Book Reviews


Image sourced from ""The Story of Monkey is an ancient Chinese legend written used by Wu Ch’Eng-En in his classic Chinese novel Journey to the West. Michael Dean has rewritten it for Penguin Readers in this fun (and much shorter!) version, simply called Monkey. It has a brief introduction with some information about the author, Wu Ch’Eng-En, but you can skip it if you want and just get straight onto the story! There are handy footnotes and activities at the end.

Monkey is full of fantastical adventures and wondrous events. The Monkey King, one of the heroes of the story, is mischievous and lovable: he can shapeshift, fly across continents and lives for hundreds of years. He steals a banquet from the Queen of Heaven, eats the peaches of immortality and obtains an iron-bound cudgel that makes even the great Dragon Kings fear him. Eventually, he has caused so much mischief that the Buddha imprisons him under a mountain. The adventure continues as a pilgrim called Tripitaka (whose birth and childhood is a story in itself!) is chosen by the Buddha to carry his scriptures to the West (India). The Monkey King accompanies him, along with a dragon that is disguised as a horse and two companions called Sandy and Pigsy who are cursed for their crimes to look like a river ogre and a pig.24421699

Image sourced from ""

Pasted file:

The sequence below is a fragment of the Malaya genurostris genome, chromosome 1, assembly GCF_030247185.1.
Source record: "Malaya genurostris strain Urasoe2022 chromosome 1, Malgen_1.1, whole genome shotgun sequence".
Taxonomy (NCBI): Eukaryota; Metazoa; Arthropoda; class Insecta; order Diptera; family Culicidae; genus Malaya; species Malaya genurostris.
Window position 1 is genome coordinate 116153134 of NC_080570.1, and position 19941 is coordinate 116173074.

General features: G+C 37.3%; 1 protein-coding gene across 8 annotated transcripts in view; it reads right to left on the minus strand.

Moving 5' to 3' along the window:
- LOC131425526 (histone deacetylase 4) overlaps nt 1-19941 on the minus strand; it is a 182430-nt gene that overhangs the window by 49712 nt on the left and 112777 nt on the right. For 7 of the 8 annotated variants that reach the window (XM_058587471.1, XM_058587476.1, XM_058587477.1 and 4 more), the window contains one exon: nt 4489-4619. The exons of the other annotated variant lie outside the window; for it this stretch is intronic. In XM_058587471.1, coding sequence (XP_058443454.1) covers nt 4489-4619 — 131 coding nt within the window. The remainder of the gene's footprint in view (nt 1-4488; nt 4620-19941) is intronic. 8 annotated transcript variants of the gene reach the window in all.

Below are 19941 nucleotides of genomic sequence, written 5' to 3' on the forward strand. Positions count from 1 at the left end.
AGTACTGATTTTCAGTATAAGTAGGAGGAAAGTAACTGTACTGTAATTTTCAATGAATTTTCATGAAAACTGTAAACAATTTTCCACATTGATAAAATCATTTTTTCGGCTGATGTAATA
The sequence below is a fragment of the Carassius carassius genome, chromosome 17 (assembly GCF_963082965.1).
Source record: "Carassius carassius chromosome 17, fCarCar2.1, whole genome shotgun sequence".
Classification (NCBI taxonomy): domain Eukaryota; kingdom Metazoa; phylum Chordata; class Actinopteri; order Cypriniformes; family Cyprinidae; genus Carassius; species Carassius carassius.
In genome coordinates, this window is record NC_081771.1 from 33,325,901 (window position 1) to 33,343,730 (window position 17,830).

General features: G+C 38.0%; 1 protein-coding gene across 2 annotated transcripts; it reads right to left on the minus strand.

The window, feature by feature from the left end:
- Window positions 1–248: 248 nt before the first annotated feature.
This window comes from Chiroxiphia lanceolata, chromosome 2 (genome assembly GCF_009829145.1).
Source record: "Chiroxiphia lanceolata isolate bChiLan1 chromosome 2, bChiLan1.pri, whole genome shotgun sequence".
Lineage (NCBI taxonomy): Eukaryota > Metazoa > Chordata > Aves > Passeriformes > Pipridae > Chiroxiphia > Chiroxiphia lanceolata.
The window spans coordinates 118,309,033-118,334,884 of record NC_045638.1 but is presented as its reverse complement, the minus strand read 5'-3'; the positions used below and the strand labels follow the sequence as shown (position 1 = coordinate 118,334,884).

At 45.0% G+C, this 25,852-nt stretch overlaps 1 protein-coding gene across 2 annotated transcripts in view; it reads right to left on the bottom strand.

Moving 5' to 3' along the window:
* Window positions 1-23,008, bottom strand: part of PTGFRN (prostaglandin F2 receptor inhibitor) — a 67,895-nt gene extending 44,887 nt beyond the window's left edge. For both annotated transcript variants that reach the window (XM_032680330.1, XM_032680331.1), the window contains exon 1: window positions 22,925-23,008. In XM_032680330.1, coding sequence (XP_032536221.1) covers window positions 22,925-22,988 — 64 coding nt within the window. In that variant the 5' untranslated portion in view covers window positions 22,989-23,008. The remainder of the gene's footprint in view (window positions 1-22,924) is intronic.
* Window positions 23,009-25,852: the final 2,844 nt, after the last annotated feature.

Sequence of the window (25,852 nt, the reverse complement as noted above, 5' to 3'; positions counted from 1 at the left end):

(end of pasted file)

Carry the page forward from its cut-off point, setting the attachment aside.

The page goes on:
Fun as the story is, it also dramatizes the complicated weaving of Chinese religious traditions that was present when Journey to the West was written. China has historically had a strong folk religion with lots of gods and spirits which overlaps with Taoism (founded in China in the late 4th Century BC) and Buddhism, which was brought over from Nepal. In Journey to the West, you can see the creatures of Chinese folklore, the celestial bureaucracy of Taoism, led by the Jade Emperor, and the Buddha himself handing his scriptures to Tripitaka. Not only that, but it is supposedly based on the true story of a monk called Xuanzang who travelled across China, India and Nepal to obtain better Chinese translations of Buddhist scripture.

Of course, Wu Ch’Eng-En has added a lot of impossible things to the story of Xuanzang, as the companions face dragons, demons, gods and ghosts, in a rip-roaring adventure that is now a lot more accessible thanks to Michael Dean’s rewriting! Find Monkey by Wu Ch’Eng-En and Michael Dean in our QUICK READS section at 823.91.

If you liked Monkey

Try some other mythological heroes. In our QUICK READS section, we have graphic novels about Hercules (741.5973) and Theseus (741.5941) from Ancient Greek mythology, and King Arthur (741.5973), as well as a reader on Beowulf (398.2). Their adventures were just as exciting as those of the Monkey King!

Have a look at Mythology: The Complete Guide to Our Imagined Worlds by Christopher Dell. It has a brief section on Journey to the West with an ancient Chinese picture of the Monkey King and lots of other myths and legends. (BOOK ZONE 398.203)

The earliest Chinese animated feature film told the story of a section from Journey to the West. The Wan brothers directed Princess Iron Fan during the Japanese occupation of China in World War Two, hoping to equal Walt Disney’s achievement with Snow White. In turn, Princess Iron Fan influenced the development of Japanese anime. Find Princess Iron Fan online at the Internet Archive:


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